stuff  is there, hiding in  plain  sight. And the discussion of  
Theories  of  Mind  (mind  reading), in part a crucial pre-condition to, 
in part a consequence of the evolution of language, is reviewed 
extensively and integrated well into the evolutionary narrative. It you 
have the stomach  for uncompromising scholarship and an exhaustive 
bibliography, this book will keep you going.

*Dorothy Cheyney and Robert Seyfarth (2007) "Baboon Metaphysics", 
Chicago: University of Chicago Press*
In their "How Monkeys See the World" (1990), this pair of long-time  
collaborators--a biologist and a psychologist, respectively and field 
primatologists  as a team--gave us the social and communicative world of 
the vervet monkeys of the East African Veld and their inimitable vocal 
predator calls. In their latest book they have taken on the baboons of 
the inland Okavango delta in Botswana. Their  research  methodology 
remains the same--painstaking, long-term on-site field observations  
combined with sophisticated, ingeniously designed field experiments. 
They are after what underlies the social structure of the baboon 
society--the social-communicative mind. With a title that could have 
more aptly been given as  Baboon Epistemology, Cheyney, Seyfarth and 
their team  probe  the  intricate social  structure of  the large Baboon 
social group (up to 150, largest among primates), contrasting  the tight 
stability of  female-headed  matrilinial  families with the 
ever-shifting,  harsh  milieu of the adjunct itinerant  males. Having 
established who is whose kin, who talks to who, who outranks who and 
who-all are friends and allies, their real quest is  the social mind:  
What do these  baboons  know about each other's beliefs (epistemics) and 
intentions (deontics). The agenda  is  thus well embedded in  the  
burgeoning literature of Theories of Mind, and the method is 
unimpeachably experimental. In the process, you get an extensive, 
scintillating  review  of  Darwin's evolutionary agenda and Evolutionary 
Psychology, of cultural anthropology, social  primatology  and more. 
Above  all, you get to know the monkeys in their natural ecology, with 
their insecurities, ingenuity, joy and grief. It is a rude  world  they 
inhabit, among  feline, canine, reptilian--and  on occasion  
human--predators. Both  the  monkeys  and the research team acquit  
themselves admirably. Between them, they teach us not only  what it  
feels like being an Okavango baboon, but also what it might mean to be 

*Bernd Heine and Tania Kuteva (2007) "The Genesis  of  Grammar", Oxford: 
Oxford  University Press*
I  have saved for last two books by old friends, hoping to have 
convinced you  that my admiration for a book is not contingent on 
personal bonds. Heine and Kuteva's book is unabashedly  about language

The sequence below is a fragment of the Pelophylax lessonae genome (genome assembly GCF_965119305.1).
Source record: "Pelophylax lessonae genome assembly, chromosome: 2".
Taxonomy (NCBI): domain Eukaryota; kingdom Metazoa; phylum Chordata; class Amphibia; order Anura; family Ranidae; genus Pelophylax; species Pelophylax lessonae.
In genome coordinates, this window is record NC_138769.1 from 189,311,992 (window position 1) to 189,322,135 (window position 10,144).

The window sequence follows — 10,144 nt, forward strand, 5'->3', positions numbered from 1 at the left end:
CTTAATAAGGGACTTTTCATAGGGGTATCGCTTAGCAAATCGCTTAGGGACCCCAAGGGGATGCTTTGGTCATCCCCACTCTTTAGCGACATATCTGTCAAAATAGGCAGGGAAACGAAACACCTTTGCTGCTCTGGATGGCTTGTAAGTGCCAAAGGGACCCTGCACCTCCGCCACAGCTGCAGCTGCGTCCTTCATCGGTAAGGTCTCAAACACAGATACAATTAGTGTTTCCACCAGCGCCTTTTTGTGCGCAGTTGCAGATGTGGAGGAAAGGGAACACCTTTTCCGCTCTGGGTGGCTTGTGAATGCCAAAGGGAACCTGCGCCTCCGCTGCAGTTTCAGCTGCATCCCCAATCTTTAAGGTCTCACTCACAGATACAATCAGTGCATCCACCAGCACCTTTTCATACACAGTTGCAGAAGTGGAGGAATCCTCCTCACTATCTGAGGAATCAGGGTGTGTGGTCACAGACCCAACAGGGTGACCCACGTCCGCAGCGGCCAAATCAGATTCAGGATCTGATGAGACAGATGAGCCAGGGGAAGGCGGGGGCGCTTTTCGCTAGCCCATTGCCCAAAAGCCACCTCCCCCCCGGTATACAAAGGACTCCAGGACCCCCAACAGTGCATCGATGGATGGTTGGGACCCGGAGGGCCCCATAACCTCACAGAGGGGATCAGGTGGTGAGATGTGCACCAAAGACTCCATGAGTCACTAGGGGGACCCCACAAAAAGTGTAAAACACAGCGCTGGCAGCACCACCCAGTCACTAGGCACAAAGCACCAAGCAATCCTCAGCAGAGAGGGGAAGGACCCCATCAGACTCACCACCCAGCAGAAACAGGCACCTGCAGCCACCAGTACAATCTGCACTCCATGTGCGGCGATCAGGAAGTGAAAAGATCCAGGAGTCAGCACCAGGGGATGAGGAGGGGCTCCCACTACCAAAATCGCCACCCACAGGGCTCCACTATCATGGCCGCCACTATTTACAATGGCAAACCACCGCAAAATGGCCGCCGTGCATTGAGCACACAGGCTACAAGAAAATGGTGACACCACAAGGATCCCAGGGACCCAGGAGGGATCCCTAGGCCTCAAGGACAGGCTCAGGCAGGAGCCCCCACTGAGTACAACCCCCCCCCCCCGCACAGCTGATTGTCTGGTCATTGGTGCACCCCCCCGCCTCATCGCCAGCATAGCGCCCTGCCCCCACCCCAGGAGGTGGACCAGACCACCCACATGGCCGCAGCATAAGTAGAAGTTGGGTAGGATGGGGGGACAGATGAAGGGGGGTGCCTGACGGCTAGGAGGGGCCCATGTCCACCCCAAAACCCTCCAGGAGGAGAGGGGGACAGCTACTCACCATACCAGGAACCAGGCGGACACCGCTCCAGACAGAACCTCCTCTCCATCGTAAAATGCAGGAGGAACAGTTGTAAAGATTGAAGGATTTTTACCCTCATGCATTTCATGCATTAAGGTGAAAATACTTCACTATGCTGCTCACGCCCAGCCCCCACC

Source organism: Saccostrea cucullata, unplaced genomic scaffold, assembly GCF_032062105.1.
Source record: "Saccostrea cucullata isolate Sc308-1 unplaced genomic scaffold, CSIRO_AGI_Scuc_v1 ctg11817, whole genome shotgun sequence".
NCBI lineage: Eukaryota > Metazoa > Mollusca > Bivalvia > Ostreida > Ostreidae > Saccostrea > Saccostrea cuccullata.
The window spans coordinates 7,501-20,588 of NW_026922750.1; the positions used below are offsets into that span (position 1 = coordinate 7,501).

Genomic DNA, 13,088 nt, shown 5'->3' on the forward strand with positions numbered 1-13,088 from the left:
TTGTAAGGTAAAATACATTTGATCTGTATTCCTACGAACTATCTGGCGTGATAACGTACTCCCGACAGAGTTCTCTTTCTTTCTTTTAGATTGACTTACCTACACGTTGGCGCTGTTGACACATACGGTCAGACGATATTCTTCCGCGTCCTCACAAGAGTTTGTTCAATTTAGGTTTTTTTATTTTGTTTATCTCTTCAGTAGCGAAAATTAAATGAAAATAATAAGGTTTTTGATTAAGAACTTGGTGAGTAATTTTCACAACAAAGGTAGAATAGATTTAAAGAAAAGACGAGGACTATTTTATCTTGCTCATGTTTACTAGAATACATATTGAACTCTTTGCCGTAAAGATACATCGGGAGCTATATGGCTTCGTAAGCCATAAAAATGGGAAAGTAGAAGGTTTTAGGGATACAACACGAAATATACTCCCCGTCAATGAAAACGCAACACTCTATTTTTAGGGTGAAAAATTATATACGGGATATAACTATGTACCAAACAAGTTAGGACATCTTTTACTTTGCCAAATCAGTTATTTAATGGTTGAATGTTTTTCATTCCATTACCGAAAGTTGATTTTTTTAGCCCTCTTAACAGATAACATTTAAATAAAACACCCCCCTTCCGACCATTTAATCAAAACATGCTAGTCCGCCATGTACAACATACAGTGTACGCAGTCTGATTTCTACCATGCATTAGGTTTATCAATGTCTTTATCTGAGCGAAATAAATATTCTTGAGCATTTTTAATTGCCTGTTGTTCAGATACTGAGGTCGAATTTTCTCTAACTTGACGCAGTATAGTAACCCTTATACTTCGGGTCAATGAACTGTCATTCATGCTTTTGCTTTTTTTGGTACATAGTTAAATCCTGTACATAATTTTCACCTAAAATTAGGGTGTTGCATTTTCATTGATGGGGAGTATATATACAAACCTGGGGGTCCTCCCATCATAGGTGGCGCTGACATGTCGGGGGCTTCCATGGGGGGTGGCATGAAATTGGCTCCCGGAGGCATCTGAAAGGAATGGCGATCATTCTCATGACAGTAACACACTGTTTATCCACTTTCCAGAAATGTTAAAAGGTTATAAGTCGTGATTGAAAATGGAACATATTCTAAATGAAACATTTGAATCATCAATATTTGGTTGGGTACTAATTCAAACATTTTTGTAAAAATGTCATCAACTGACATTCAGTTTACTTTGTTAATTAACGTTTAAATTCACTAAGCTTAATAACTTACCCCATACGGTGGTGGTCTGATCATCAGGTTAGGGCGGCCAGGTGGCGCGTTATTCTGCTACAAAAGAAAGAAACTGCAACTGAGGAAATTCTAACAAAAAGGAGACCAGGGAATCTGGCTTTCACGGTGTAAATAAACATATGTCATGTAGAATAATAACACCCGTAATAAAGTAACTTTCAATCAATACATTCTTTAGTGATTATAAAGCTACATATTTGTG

evolution, damn  the torpedoes--but  not full speed ahead. For before 
expounding on the central  theme, the authors run you through the 
mill--an impeccable  review of the LangEvol  lit, a grand tour  of  
diachrony and grammaticalization, of pidginization and  animal 
communication.  Two whole chapters are given to the genesis of  
complexity  and  recursion, courtesy of Chomsky's latest, regrettable  
foray into  the field of language evolution (Hauser et al. 2002). They 
don't argue that the comparative data base is  compellingly  
relevant--they simply lay  the data  out, side by side, with meticulous 
care  and with only one regrettable omission,  ontogeny (child  language 
acquisition). When the evolutionary hypotheses come  at the end (ch. 7, 
"Early Language"), they are handled with the due care and modesty that 
befits  true  scholarship. This is a  source-book in the best sense, it 
guides you through the complexity of the topic, and the diversity of 
approaches. It is a pleasure to read and a privilege to recommend.

*Derek Bickerton (2008) "Bastard Tongues", NY: Farrar, Straus & Giroux*
This book, a gem by a linguist's linguist,  is two books  rolled  into 
one. It is first a personal memoir of a  restless, swashbuckling,  
globe-trotting linguist in the grand ol' tradition of the great 19th 
Century  explorers--Richard Burton, Henry Stanley, John Wesley Powell. 
This Bickerton  shows  you that there are still wild places to roam and 
great watering holes to splash in; all you need is an ounce of passion, 
a spark of the  imagination. It is, second, the story of Pidgin and 
Creole  languages and what they might mean to our understanding of human 
language and its genesis. One of the few unabashed evolutionist in 
linguistics, ever  since  his "Roots of  Language (1981) and "Language 
and Species" (1990), Bickerton  landed upon the staid, smug, 
self-satisfied Creolist scene in 1975 like a  ton  of bricks, shaking 
the  parapets  but, as one could imagine,  making few converts. It was 
then and still is now a field rife--perhaps ripe--with the celebration 
of local peculiarity and  minutely-documented diversity, an empiricist  
mistrust  for  theory and a monumental disdain for universals; thanks 
but no thanks, old  boy;  not in my back-yard. On this conservative , 
self-conserving  backdrop, Bickerton had the audacity, indeed the 
temerity, to suggest that  there was an exciting theoretical  story 
lurking  behind  the mind-numbing diversity of Pidgins and Creoles. All 
you needed was a modicum of imagination. Some pizzaz. He pointed to the 
obvious but got nowhere. The rest is a story of academic warfare, of  
intellectual victories  snatched  from the jaws of bureaucratic defeats. 
The centerpiece is a rare  jewel--a front-seat  account  of  the 
infamous Island Project. It is colorful, convoluted and sad;  a morality 
tale of an audacious  research proposal  that was yanked off the gravy 
train just in the nick of time; and of how lively ideas that beg to be 
explored  can bog down in the timidity and small-mindedness of the 
academic review process. Above all, it is a tale of grand-scale science, 
of a hypothesis still begging to be tested. A lesser man would have been 
deflated. Bickerton just keeps forging on.

Best,  TG